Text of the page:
Since I was a five-year-old kid lost in the thoughts in his head, there’s been a song playing in the back of my mind. I wish I could say music helps me make sense of life, but despite the forty-two issues of Spin magazine stacked in my closet and a dresser-full of cassette tapes pirated from the library, the best I can say is music helps me get through life.

     – Sam "Bags" Bagliarello, from A Reason to Run

My life has played to a soundtrack of the music around me since my earliest memories. I can picture Mom cleaning the house when I was a kid in the 1970s. Carly Simon played on the console record player the size of a coffin in our wood-panelled basement in LaGrange Park. And I shivered through many cold winter mornings at our tiny kitchen table waiting for the car to warm up with a sad song by The Carpenters piping through the radio on top of the fridge.

I don’t remember the days or the words of my childhood, but I remember the images. At least the images that had a song playing in the background when they happened.

So, when I wrote a book about a seventeen-year-old kid navigating the roller coaster of emotions and (fictional) experiences that are senior year of high school, how could I not include the music from my teenage years as I mined my own high school memories for material?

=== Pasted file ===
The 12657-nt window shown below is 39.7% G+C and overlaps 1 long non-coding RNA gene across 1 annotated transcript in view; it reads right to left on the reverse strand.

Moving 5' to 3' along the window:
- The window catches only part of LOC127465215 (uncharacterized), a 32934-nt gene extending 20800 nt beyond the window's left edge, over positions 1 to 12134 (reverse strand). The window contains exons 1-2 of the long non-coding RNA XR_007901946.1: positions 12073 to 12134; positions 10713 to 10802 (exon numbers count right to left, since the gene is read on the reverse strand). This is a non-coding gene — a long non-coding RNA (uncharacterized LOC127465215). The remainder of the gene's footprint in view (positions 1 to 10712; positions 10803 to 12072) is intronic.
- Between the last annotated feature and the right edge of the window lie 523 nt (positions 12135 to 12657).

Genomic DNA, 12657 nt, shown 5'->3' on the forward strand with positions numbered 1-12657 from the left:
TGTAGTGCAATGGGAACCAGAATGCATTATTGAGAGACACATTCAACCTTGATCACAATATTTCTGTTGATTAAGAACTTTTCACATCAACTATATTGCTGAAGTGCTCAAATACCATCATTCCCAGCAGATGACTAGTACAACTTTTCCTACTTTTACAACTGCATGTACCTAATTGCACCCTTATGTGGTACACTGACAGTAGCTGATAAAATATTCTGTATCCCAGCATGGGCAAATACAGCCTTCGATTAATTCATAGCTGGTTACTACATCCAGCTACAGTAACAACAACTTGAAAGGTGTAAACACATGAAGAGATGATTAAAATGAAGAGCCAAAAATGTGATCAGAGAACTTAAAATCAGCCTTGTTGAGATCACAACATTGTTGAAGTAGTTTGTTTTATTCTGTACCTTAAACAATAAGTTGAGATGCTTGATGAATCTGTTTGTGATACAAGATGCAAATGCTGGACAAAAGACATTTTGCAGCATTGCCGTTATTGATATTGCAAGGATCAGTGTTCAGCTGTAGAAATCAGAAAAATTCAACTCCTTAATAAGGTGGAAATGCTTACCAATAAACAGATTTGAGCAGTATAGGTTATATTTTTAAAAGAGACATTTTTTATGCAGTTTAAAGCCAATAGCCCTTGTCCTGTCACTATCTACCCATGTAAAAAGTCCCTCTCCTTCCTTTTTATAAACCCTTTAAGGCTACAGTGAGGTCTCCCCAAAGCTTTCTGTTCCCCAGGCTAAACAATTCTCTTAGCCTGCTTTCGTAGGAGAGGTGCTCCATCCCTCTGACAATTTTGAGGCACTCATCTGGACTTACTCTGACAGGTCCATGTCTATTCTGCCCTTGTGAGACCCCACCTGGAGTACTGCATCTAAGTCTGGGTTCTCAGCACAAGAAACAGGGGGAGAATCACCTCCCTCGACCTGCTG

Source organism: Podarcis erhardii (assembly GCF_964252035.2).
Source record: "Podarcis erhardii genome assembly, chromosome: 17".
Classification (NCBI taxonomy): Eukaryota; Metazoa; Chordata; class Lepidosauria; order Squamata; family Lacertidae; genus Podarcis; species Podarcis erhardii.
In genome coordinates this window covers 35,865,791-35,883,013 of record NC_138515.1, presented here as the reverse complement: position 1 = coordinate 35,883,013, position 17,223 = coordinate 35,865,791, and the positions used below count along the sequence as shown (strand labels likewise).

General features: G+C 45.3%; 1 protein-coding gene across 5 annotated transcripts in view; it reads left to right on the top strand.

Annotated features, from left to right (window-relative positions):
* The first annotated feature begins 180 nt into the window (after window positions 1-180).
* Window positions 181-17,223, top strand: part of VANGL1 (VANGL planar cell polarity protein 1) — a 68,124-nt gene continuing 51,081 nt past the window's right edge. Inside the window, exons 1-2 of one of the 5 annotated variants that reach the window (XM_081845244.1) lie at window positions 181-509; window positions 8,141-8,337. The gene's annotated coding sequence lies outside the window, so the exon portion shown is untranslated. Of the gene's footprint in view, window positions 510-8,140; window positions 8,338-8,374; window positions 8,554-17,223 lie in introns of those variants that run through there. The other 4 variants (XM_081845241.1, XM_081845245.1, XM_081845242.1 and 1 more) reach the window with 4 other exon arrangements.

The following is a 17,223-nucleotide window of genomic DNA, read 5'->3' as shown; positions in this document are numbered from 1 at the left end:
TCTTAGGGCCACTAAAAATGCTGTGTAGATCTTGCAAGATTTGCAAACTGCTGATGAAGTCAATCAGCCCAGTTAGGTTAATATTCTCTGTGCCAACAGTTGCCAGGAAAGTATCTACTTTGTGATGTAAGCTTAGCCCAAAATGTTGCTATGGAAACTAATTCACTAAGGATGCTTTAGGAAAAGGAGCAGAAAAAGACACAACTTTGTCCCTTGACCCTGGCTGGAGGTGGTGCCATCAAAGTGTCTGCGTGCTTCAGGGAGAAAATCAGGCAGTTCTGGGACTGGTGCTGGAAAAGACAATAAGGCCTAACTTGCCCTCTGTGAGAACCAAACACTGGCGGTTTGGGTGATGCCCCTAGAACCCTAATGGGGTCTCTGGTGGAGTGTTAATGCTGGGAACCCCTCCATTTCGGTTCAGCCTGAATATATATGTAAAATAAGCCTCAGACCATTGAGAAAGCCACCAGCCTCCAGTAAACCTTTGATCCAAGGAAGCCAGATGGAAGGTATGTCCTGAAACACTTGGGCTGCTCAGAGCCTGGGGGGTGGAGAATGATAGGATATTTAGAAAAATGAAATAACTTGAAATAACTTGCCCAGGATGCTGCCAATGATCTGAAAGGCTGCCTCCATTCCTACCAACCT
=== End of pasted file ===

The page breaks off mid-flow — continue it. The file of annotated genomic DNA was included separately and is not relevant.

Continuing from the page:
I’ve had plenty of writers with all the right credentials warn me about stuffing a book with music references, and I’ve taken their advice. Up to a point. I dropped the most obscure bands and songs, and those that remain play a role in the message or scene in which they appear. I’ve also cut the overall number of song and band mentions to avoid pulling the reader away from the story. I think the end result is I've left enough of a soundtrack in the book to enhance the mood, time and place of the words printed on the page. 

With that’s the playlist from A Reason to Run. Only a fraction of these songs and band references remain in the final draft of the book. Regardless, the playlist is a great selection of the music that influenced my life as a teenager and makes for a great accompaniment to reading the book (which I hope you'll consider purchasing).  

Enjoy the tunes and let me know your thoughts by email

– Mike